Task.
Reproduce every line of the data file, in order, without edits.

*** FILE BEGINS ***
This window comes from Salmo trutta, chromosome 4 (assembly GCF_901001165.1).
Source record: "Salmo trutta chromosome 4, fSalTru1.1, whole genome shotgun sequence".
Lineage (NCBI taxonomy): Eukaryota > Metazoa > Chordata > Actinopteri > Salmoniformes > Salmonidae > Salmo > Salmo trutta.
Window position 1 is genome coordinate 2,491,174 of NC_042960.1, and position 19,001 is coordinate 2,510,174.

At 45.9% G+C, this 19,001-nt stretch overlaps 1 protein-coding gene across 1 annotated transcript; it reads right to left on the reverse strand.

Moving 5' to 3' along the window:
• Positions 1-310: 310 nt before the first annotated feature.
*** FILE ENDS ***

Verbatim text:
This window comes from Salmo trutta, chromosome 4 (assembly GCF_901001165.1).
Source record: "Salmo trutta chromosome 4, fSalTru1.1, whole genome shotgun sequence".
Lineage (NCBI taxonomy): Eukaryota > Metazoa > Chordata > Actinopteri > Salmoniformes > Salmonidae > Salmo > Salmo trutta.
Window position 1 is genome coordinate 2,491,174 of NC_042960.1, and position 19,001 is coordinate 2,510,174.

At 45.9% G+C, this 19,001-nt stretch overlaps 1 protein-coding gene across 1 annotated transcript; it reads right to left on the reverse strand.

Moving 5' to 3' along the window:
• Positions 1-310: 310 nt before the first annotated feature.